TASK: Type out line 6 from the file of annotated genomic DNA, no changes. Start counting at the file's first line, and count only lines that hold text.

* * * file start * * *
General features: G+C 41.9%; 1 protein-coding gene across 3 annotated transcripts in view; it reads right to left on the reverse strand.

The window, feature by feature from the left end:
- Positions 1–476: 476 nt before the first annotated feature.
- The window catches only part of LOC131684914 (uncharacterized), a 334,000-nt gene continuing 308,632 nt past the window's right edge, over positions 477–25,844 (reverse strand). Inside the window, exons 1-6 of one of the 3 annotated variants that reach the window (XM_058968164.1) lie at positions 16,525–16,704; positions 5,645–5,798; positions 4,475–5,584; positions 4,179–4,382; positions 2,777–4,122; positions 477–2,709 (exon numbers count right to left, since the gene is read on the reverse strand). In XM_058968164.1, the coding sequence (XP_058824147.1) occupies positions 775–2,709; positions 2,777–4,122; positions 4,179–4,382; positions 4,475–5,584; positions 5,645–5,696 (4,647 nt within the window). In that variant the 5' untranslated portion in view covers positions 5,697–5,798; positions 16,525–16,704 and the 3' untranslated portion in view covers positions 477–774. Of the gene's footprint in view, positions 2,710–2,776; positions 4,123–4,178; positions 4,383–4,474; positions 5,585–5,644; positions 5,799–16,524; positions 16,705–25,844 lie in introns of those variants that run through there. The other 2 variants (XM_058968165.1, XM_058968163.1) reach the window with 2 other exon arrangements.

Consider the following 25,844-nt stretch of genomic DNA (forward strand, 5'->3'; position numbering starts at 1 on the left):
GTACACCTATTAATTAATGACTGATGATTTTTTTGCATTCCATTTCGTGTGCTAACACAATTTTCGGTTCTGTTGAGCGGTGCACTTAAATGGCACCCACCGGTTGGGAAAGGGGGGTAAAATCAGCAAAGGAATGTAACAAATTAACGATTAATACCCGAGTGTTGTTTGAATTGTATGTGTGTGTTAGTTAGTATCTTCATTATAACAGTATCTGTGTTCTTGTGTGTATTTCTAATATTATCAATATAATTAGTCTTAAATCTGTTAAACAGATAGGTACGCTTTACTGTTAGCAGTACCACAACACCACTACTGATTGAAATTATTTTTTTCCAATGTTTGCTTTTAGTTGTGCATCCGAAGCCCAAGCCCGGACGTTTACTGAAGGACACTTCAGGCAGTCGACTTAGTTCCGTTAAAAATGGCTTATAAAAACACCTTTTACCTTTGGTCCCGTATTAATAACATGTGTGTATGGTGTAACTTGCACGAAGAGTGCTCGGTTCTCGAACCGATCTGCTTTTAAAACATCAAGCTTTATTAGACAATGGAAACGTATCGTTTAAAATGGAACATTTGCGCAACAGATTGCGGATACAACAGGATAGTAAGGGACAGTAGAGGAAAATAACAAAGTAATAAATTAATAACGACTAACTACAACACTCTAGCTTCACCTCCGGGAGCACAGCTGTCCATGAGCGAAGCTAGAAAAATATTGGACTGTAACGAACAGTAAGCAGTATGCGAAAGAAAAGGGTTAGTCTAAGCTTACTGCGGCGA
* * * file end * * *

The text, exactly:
GTACACCTATTAATTAATGACTGATGATTTTTTTGCATTCCATTTCGTGTGCTAACACAATTTTCGGTTCTGTTGAGCGGTGCACTTAAATGGCACCCACCGGTTGGGAAAGGGGGGTAAAATCAGCAAAGGAATGTAACAAATTAACGATTAATACCCGAGTGTTGTTTGAATTGTATGTGTGTGTTAGTTAGTATCTTCATTATAACAGTATCTGTGTTCTTGTGTGTATTTCTAATATTATCAATATAATTAGTCTTAAATCTGTTAAACAGATAGGTACGCTTTACTGTTAGCAGTACCACAACACCACTACTGATTGAAATTATTTTTTTCCAATGTTTGCTTTTAGTTGTGCATCCGAAGCCCAAGCCCGGACGTTTACTGAAGGACACTTCAGGCAGTCGACTTAGTTCCGTTAAAAATGGCTTATAAAAACACCTTTTACCTTTGGTCCCGTATTAATAACATGTGTGTATGGTGTAACTTGCACGAAGAGTGCTCGGTTCTCGAACCGATCTGCTTTTAAAACATCAAGCTTTATTAGACAATGGAAACGTATCGTTTAAAATGGAACATTTGCGCAACAGATTGCGGATACAACAGGATAGTAAGGGACAGTAGAGGAAAATAACAAAGTAATAAATTAATAACGACTAACTACAACACTCTAGCTTCACCTCCGGGAGCACAGCTGTCCATGAGCGAAGCTAGAAAAATATTGGACTGTAACGAACAGTAAGCAGTATGCGAAAGAAAAGGGTTAGTCTAAGCTTACTGCGGCGA